Academic journal article MELUS

Narrative and Traumatic Memory in Denise Chavez's Face of an Angel

Academic journal article MELUS

Narrative and Traumatic Memory in Denise Chavez's Face of an Angel

Article excerpt

   Within stories of trauma there is an enigmatic testimony not only to
   the nature of violent events but to what, in trauma, resists simple

   Cathy Caruth, Unclaimed Experience

   Soveida ... is searching for what I consider an elusive state of
   grace. She wants to be a good woman and she must go through the
   trials and tribulations to find her deeper and higher or angel self.

   Denise Chavez, Interview

In Denise Chavez's Face of an Angel the narrator, Soveida Dosamantes, performs a ghosting of history through story and testimony and by positing the body as a site of trauma and wounding. What the characters know as the family's "official history" (55) becomes, through the narrative strategies adopted in the text, troubled by other layers of memory and history. Specifically, the standard patriarchal history, set down at the start of the text in the form of the Dosamantes family tree, is gradually countered by the voices of disempowered matriarchs, and then further unsettled, or "ghosted," by a layer of undialectical memory: a memory that cannot be easily narrativized but that lies beneath the historical counter-narrative. As Soveida uncovers her female ancestor's voices, with them strengthening her own, they come to represent a narrative history and memory that can be spoken, that defers stable and univocal meanings, and that breaks taboos and defies various silences surrounding suffering, pain, and abuse. However, this narrative memory, "other" to the patriarchal history it defies, has its own "other": its rage and its desire to heal the past uncover aspects of the text which cannot be straightforwardly narrated, and which the narrative itself cannot and will not contain. The traumatic memories that resist the text's narrative framework raise questions that are never answered, pose doubts about the reliability of Soveida's memory and thus her ability to narrate even a counter-history, and leave the reader with only clues to secrets which remain impenetrable. (1)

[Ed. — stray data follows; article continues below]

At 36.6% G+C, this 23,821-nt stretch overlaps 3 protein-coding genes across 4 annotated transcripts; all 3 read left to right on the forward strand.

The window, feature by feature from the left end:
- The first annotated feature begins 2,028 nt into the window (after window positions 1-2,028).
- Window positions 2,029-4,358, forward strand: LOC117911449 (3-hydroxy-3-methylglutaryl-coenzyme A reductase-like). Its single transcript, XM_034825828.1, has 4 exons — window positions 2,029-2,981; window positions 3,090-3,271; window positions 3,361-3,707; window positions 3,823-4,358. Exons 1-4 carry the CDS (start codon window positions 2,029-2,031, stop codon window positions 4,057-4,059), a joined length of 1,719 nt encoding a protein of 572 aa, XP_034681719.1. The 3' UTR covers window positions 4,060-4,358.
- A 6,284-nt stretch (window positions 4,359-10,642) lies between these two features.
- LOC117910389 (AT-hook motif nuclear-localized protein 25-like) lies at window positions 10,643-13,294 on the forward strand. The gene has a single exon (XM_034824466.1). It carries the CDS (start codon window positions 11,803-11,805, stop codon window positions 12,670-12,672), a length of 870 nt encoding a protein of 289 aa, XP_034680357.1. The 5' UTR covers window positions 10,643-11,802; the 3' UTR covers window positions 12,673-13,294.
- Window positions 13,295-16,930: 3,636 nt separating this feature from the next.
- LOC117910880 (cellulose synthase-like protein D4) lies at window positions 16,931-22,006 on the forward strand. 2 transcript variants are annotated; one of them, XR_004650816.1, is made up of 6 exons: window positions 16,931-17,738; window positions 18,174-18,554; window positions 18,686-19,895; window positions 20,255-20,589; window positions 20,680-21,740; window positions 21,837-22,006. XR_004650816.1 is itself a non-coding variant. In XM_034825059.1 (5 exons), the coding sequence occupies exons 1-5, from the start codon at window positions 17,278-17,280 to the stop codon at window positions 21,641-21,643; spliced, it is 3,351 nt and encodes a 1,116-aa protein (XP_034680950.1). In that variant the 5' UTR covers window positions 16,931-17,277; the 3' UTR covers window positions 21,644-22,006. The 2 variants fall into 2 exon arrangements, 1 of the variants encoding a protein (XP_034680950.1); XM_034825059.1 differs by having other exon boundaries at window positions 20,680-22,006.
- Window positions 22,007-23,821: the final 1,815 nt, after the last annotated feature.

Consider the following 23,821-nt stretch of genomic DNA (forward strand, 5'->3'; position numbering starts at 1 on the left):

Traumatic memory thus works in the text as a trace, surfacing as a ghostly presence, troubling the mainstream family history, and signaling the unknowable. While the mainstream history maintains but hides its silences, and narrative memory voices them, the novel's traumatic memory reminds us of the things which cannot be voiced or known except in their status as missed or failed experiences. (2) In this way, any expression of actual experience in the novel renders not just what is present but, more importantly, what remains absent. Face of an Angel thus raises the following questions: what do experience and history look like when their traditional faces become disrupted and "ghosted"? What does it mean for us to read what is concretely and evidently there as a conspicuous signal for what is not there, and for which there is no discourse? To read Face of an Angel in this way means bearing witness to and reading the "wound" in the book rather than denying it, (3) coming to know what it means to not-know history and memory, and coming to understand the characters' desires to transcend bodily wounds and violation in light of the unspeakable abuse they have suffered.

On the page facing the Dosamantes family tree, which traces the male rather than female line of the family, the following statements appear, undercutting the single linearity of that history: "My grandmother's voice was rarely heard, it was a whisper, a moan. Who heard? My mother's voice cried out in rage and pain. Who heard? My voice is strong. It is breath. New Life. Song. Who hears?" In this passage, the grandmother's voice, although barely present, is nevertheless there, like a specter, embodying simultaneous absence and presence. Her voice conveys both the desire to speak out and the pain of doing so ("moan"). The repeated question, "who heard," which continues into the present ("who hears?"), introduces one of the text's central concerns: that there is a crucial need to have a witness to one's experience or story, and that the speaking self cannot always be certain of the witness's reliability as a listener or, subsequently, a storyteller. …

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